Sorry, I just thought that:
if '>' in rawdata[j:]
would do a search, that is, that the implementation of "in" would just reuse/call the implementation of "find" and that the position returned would be used as: -1: not in != -1: in which seemed to me like the easy implementation of "in". That's why I was wondering why to search twice.
Now I realize that it doesn't work the way I thought. Thank you for showing me and sorry for the confusion.
Best regards, Guido (another Guido ;-) )
----- Ursprüngliche Message ----- Von: Antoine Pitrou email@example.com An: firstname.lastname@example.org CC: Gesendet: 11:22 Dienstag, 12.Februar 2013 Betreff: Re: [Python-Dev] Question regarding: Lib/_markupbase.py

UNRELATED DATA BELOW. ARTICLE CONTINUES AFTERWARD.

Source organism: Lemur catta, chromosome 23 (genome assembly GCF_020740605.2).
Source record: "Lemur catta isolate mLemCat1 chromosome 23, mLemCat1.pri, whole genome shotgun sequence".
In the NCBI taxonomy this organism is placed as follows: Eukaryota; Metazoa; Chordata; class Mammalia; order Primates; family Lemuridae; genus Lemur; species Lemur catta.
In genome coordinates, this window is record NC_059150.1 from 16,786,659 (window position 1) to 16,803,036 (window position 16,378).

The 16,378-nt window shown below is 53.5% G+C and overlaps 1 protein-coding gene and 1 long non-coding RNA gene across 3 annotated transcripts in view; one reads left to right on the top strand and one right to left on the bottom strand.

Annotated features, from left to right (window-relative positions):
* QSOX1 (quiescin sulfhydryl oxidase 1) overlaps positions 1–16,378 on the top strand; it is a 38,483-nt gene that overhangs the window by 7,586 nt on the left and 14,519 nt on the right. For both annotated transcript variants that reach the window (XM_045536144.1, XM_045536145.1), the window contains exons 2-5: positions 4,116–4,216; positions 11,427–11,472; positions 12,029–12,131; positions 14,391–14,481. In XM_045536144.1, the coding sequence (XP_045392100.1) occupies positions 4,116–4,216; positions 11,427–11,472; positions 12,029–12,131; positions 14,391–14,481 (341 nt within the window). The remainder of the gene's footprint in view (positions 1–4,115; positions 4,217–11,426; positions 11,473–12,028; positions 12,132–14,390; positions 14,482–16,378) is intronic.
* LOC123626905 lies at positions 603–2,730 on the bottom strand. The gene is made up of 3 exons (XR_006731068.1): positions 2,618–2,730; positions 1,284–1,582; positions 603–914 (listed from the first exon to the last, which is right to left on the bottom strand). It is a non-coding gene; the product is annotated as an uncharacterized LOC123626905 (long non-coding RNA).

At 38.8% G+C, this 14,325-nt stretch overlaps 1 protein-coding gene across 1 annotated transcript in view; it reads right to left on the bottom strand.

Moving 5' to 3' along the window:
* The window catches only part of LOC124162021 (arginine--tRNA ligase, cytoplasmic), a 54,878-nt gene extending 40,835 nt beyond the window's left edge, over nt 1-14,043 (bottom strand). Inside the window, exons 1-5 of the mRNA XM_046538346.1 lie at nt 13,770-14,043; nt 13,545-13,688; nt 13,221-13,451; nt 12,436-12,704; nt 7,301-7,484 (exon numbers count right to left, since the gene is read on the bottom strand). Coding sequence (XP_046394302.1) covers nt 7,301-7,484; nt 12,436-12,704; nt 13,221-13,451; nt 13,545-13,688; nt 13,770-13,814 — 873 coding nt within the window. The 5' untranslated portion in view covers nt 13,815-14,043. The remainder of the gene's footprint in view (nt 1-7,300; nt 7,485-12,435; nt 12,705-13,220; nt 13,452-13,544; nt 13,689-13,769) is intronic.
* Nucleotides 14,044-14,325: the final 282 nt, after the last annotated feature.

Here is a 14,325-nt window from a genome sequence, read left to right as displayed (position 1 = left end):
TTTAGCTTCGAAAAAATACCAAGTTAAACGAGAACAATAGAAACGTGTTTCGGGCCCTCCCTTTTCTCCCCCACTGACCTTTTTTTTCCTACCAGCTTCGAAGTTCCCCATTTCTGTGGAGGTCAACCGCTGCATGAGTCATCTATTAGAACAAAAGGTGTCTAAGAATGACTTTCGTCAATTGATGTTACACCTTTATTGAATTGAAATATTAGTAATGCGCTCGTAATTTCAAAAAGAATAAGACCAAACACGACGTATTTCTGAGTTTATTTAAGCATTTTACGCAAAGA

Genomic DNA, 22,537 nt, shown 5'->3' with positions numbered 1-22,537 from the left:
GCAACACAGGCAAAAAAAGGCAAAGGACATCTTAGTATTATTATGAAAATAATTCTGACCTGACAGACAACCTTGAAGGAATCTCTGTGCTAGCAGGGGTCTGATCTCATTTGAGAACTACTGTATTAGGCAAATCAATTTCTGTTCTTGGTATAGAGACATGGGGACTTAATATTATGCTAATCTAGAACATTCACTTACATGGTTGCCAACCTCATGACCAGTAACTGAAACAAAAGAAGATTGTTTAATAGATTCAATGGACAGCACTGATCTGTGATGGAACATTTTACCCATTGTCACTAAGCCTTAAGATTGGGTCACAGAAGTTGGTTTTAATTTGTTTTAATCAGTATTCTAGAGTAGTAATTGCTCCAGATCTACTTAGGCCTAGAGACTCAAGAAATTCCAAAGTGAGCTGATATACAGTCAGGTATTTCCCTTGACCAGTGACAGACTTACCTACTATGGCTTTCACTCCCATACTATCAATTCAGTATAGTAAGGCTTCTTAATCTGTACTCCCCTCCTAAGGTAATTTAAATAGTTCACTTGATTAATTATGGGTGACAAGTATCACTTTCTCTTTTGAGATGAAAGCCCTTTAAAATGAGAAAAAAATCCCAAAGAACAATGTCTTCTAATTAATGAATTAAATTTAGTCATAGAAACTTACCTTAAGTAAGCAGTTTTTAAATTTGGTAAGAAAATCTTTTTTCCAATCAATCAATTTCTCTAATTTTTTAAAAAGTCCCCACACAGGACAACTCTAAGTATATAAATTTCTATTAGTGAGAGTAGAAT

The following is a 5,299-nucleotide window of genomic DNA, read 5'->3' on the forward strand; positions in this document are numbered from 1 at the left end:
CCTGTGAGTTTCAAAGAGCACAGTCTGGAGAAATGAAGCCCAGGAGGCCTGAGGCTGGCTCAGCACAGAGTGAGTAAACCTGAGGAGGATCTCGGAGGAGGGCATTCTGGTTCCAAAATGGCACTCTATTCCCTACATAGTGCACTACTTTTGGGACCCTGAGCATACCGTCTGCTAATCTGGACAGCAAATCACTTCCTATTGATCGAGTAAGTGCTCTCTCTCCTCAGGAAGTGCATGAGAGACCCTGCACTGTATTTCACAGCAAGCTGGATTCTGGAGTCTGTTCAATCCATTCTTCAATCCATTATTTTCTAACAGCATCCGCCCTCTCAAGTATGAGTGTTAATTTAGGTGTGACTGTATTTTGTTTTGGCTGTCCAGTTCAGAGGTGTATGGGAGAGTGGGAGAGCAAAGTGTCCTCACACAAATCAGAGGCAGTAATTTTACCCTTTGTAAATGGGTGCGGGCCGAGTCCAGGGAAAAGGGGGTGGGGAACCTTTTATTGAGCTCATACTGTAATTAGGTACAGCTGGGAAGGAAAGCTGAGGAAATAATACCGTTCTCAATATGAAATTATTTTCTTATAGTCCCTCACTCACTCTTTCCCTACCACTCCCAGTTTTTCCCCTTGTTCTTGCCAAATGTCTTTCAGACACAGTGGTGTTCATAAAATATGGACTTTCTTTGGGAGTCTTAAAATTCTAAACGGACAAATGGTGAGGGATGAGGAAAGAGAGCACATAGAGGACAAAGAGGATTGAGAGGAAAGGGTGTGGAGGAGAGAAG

Le Mon, 11 Feb 2013 11:02:04 -0800, Guido van Rossum email@example.com a écrit :
Warning: see http://bugs.python.org/issue17170. Depending on the length of the string being scanned and the probability of finding the specific character, the proposed change could actually be a *pessimization*. OTOH if the character occurs many times, the slice will actually cause O(N**2) behavior. So yes, it depends greatly on the distribution of the input data.
That said, the savings are still puny unless you spend your time calling str.find().
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